Obama told a town-hall meeting the rebate would be financed with a windfall profits tax on the oil industry.
"This rebate will be enough to offset the increased cost of gas for a working family over the next four months," Obama said in the crucial swing state of Florida.
Obama had earlier said the rebates should be part of a larger tax relief package. But now he says the slumping economy demands they be put in place immediately.
Obama's remarks coincide with news that the unemployment rate climbed to a four-year high of 5.7 percent in July as employers cut 51,000 jobs, dashing the hopes of an influx of young people looking for summer work. Payroll cuts weren't as deep as the 72,000 predicted by economists, however. And, job losses for both May and June were smaller than previously reported.
July's reductions marked the seventh straight month where employers eliminated jobs. The economy has lost a total of 463,000 jobs so far this year.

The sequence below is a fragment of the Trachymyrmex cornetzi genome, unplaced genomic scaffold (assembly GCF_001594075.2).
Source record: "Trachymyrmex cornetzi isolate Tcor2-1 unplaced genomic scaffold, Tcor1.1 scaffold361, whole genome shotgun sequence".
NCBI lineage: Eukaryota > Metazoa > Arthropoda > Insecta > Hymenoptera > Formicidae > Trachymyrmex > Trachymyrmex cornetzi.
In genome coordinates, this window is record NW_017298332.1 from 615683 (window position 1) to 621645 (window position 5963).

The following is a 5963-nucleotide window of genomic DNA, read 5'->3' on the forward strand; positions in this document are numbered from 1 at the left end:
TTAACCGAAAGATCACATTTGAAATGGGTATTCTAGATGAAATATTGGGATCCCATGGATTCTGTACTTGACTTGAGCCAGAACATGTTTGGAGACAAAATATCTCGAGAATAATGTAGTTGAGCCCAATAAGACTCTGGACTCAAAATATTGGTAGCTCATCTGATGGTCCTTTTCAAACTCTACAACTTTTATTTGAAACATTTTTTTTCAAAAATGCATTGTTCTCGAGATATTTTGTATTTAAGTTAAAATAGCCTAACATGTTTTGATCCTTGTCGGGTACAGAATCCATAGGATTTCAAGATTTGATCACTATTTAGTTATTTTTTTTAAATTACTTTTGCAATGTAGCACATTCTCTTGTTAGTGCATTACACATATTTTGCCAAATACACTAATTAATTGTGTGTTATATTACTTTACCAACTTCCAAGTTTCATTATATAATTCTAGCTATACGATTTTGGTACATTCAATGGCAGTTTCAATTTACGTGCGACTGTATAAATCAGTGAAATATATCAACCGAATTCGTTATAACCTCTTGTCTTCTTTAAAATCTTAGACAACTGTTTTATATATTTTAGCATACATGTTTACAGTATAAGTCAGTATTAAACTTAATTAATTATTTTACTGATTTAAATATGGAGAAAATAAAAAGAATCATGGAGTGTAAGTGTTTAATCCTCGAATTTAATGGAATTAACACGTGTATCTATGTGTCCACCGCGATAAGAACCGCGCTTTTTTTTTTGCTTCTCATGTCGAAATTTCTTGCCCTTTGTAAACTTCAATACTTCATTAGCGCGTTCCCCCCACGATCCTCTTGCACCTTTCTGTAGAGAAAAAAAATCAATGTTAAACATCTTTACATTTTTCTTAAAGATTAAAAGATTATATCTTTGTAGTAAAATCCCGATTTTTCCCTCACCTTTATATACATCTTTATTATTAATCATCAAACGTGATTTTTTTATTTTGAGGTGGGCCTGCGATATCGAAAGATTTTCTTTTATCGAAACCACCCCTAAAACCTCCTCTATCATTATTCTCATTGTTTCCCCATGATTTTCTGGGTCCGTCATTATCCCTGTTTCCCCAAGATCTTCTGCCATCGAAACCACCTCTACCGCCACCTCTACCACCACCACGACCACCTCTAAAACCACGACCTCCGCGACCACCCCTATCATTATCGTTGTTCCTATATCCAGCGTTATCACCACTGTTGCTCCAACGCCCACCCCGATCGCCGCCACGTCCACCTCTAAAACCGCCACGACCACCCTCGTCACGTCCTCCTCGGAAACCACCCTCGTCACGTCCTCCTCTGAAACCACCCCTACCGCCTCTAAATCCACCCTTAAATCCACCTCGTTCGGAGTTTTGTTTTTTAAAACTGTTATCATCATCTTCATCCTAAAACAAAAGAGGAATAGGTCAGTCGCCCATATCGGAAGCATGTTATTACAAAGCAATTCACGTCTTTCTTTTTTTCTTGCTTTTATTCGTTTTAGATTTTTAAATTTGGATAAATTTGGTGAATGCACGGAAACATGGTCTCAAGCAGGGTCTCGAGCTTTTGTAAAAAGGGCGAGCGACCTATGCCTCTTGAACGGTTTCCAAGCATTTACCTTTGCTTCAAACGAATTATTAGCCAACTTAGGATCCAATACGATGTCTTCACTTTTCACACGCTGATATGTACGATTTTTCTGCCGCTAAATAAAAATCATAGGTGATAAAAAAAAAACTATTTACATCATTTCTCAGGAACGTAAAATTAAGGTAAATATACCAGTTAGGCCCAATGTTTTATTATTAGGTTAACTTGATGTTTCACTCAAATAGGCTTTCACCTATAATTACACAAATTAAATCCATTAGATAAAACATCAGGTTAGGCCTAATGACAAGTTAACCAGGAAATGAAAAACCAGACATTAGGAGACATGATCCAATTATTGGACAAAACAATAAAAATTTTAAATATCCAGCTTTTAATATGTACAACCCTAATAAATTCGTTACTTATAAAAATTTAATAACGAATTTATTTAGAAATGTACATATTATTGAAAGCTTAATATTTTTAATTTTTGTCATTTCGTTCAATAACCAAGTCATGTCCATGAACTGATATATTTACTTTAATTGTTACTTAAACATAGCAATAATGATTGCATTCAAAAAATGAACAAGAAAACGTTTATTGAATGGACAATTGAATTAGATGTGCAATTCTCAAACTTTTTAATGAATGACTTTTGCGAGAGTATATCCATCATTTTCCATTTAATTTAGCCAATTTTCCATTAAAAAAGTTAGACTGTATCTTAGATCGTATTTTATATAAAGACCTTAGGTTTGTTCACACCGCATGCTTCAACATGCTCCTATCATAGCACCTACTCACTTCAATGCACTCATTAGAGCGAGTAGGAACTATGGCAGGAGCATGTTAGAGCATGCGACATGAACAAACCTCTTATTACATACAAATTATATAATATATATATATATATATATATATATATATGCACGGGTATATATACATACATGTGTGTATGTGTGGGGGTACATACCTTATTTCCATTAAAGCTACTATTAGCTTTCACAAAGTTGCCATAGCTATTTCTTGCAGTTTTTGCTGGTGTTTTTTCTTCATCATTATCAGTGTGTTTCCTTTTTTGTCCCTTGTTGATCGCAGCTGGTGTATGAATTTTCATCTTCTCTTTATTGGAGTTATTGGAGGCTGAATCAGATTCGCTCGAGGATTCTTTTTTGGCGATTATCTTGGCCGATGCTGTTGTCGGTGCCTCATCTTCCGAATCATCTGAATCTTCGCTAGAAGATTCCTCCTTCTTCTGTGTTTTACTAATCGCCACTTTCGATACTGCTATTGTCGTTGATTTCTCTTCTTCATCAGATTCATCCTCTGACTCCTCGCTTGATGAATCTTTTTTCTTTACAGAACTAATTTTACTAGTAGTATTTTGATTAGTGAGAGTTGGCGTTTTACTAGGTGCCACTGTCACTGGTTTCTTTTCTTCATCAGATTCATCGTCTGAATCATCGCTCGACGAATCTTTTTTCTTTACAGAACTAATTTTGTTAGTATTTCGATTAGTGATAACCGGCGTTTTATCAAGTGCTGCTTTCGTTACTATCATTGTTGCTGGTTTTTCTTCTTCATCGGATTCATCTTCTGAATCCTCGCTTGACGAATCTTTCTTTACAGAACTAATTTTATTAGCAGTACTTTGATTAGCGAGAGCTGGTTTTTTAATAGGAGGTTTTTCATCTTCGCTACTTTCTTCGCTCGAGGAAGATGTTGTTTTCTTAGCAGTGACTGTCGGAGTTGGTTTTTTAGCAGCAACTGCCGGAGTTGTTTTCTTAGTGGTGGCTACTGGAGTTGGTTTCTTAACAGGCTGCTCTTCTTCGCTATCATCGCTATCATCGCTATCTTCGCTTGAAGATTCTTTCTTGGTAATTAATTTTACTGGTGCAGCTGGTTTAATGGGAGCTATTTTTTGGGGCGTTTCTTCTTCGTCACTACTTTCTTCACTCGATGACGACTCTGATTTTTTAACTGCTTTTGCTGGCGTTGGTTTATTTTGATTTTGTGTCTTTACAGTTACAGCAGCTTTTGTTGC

"We can either choose a new direction for our economy, or we can keep doing what we've been doing," Obama said.
During his speech, Obama was interrupted by three men who stood up with a banner asking, "What about the black community, Obama?" Many in the crowd began chanting, "Yes, we can," the Obama campaign mantra to counter the criticism.
Obama told the three that they would have a chance to ask questions after he had his opportunity to speak. A town-hall organizer later took the banner from the three.
During a question and answer session, Obama called on one of the hecklers, reports CBS News' Michelle Levi.
The man mentioned a slew of controversial issues, such as the government's response to Hurricane Katrina and the subprime mortgage crisis and asked, "In the face of all these attacks that are clearly being made on the African community, why is it that you have not had the ability to not one time speak to the interests and even speak on the behalf of the oppressed and exploited African community or Black community in this country?"
"I think you are misinformed about when you say, 'not one time,'" Obama responded. "Every issue you've spoken about, I actually did speak out about."
The Illinois senator then went on to address the man's concerns, mentioning that he was a civil rights lawyer and saying, "I may not have spoken out the way you would have wanted me to speak out, which is fine."